Ransomware threats will continue to increase unless governments and technological innovations can significantly change the cost-benefit balance for attackers, as crime is simply too lucrative. These types of attacks are expected to increase in critical industries where paying cybercriminals are essential to protecting health and safety. Attackers are expected to adopt new tactics as they become more enterprising and anticipate counter-negotiation strategies.
Additionally, conflicts between malicious actors in ransomware-as-a-service operations are expected to increase, affecting how victims and organizations feel about ransom payments. The US government has imposed sanctions on suspected threat actors to contain ransomware attacks. However, this approach to deter organizations from paying money to extortionists can lead to negative recourse claims for victims.
Deepfakes are another threat that has been used to facilitate business email compromise (BEC) scams, bypass Multi-Factor Authentication Protocols (MFA), and Know-Your-Customer (KYC) ID verification bypass, and will be increasingly used from 2022 and beyond.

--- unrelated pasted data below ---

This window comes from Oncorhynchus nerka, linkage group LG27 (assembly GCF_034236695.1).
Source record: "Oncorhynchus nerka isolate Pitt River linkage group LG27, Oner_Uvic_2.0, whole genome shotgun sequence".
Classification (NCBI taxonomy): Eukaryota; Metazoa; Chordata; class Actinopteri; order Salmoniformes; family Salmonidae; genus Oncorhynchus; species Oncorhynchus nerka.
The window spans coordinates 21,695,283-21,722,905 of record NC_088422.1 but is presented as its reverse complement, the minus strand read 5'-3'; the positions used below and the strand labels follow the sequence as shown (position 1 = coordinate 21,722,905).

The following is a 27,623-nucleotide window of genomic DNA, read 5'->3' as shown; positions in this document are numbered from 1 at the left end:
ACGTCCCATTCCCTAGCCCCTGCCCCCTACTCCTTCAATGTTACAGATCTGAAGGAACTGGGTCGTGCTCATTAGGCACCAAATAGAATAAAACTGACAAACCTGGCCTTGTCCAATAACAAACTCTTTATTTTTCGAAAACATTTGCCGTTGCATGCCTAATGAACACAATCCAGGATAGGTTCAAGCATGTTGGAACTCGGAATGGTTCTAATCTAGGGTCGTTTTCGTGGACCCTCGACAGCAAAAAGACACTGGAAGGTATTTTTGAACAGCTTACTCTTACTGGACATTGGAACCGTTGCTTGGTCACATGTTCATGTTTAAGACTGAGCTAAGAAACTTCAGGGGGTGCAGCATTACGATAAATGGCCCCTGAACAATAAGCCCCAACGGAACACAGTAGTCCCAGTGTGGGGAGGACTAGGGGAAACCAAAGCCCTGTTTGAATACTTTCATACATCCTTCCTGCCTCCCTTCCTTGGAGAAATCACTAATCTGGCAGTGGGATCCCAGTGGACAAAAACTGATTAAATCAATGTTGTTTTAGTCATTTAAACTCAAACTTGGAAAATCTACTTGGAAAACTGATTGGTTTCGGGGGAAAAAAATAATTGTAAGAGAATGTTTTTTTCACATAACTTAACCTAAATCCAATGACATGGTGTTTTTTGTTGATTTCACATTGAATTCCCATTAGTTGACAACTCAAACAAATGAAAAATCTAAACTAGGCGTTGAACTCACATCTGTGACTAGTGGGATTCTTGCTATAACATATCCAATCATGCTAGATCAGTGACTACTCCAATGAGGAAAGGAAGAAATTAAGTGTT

Key nation-state actors in Russia, Iran, China, and North Korea are likely to maintain an aggressive stance to advance each of their regional interests. Russia’s range of operations is expanding as it targets NATO, Eastern Europe, Afghanistan and the energy sector. Iran will use its cyber tools to target Israel and the Middle East to shift the balance of power in its own interest. Through cyber espionage, China is ready to support the Belt and Road initiative and expand its operations. North Korea will use its cyber skills and take risks despite its financial and geographic challenges.
As organizations continue to rely on cloud and cloud-hosted third-party providers, these third-party providers are facing increasing pressure to maintain availability and security. The increase in cloud adoption by 2022 will be accompanied by an increase in cloud compromise and abuse.
The outlook for incoming threats in 2022 looks grim as ransomware actors become more aggressive and skillful in evading defenders’ tactics and negotiations. Attacks are likely to become more expensive and lucrative for cyber extortionists. As government agencies try to curb the ransomware-as-a-service business, it could have negative repercussions for businesses. The increasing threats posed by ransomware, deepfakes, and aggressive international nation-state tactics may be daunting for businesses, but vigilant and focused on cyber defense technologies can protect them.
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This content was created by Mandiant. It was not written by the editorial staff of the MIT Technology Review.